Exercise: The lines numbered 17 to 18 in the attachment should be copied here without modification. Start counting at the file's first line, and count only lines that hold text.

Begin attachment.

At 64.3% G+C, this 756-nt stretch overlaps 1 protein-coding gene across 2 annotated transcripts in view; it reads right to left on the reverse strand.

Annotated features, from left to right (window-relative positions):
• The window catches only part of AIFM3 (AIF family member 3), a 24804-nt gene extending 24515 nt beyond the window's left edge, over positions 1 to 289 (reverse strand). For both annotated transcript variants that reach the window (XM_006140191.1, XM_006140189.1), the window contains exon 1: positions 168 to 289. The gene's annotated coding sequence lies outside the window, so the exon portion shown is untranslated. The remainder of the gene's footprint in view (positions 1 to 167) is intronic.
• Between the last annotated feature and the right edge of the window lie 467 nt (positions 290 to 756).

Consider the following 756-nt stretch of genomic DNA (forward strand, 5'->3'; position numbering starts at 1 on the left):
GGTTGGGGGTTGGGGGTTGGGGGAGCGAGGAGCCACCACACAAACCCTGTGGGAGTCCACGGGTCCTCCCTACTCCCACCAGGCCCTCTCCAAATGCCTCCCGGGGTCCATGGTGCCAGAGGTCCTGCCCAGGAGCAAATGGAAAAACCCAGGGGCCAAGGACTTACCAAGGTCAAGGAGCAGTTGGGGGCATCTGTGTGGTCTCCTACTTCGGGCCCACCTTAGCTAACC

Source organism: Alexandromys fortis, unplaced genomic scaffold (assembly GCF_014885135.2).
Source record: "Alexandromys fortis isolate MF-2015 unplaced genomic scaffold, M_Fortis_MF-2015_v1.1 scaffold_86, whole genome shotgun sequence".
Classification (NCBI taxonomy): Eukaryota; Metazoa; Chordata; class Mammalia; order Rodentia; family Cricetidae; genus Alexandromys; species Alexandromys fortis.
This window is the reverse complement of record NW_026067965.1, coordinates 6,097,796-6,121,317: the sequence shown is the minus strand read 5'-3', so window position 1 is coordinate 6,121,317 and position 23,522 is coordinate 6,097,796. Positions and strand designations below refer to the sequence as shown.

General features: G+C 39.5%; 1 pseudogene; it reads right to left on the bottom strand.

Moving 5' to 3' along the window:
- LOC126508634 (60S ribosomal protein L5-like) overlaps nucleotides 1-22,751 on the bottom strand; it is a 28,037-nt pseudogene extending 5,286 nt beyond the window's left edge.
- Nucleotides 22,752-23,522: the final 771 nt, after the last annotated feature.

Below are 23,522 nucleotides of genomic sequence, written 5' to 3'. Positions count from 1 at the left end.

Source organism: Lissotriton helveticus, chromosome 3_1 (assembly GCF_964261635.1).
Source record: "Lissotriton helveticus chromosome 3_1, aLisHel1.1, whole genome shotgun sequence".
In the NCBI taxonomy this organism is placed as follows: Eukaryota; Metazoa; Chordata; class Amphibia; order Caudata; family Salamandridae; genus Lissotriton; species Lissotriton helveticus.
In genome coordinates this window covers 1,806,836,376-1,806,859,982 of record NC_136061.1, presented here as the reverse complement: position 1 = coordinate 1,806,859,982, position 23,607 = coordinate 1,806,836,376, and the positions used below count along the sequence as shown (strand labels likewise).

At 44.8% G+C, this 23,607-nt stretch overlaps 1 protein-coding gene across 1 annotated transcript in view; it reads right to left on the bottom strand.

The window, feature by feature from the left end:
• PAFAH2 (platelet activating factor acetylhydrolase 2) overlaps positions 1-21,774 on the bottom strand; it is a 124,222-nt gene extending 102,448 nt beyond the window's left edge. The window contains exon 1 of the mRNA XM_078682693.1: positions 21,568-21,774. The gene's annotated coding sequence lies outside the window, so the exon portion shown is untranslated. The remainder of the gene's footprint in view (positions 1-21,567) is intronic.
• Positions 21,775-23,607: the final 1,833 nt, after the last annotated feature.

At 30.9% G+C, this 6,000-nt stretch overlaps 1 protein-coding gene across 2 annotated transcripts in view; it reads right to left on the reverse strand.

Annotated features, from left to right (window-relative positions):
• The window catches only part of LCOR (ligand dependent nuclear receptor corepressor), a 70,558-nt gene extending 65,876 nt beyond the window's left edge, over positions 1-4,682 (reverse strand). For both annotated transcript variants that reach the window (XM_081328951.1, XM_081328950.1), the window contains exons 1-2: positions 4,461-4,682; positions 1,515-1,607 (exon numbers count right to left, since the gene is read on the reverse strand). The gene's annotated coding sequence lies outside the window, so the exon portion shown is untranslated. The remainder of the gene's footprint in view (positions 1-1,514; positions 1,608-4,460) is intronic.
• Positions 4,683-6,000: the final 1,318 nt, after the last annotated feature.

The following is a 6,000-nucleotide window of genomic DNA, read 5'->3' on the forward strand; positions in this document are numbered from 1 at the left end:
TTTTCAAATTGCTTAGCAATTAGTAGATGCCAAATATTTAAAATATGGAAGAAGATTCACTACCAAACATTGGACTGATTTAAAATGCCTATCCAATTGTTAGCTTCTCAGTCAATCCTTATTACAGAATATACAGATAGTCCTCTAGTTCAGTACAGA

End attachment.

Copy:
Source record: "Lissotriton helveticus chromosome 3_1, aLisHel1.1, whole genome shotgun sequence".
In the NCBI taxonomy this organism is placed as follows: Eukaryota; Metazoa; Chordata; class Amphibia; order Caudata; family Salamandridae; genus Lissotriton; species Lissotriton helveticus.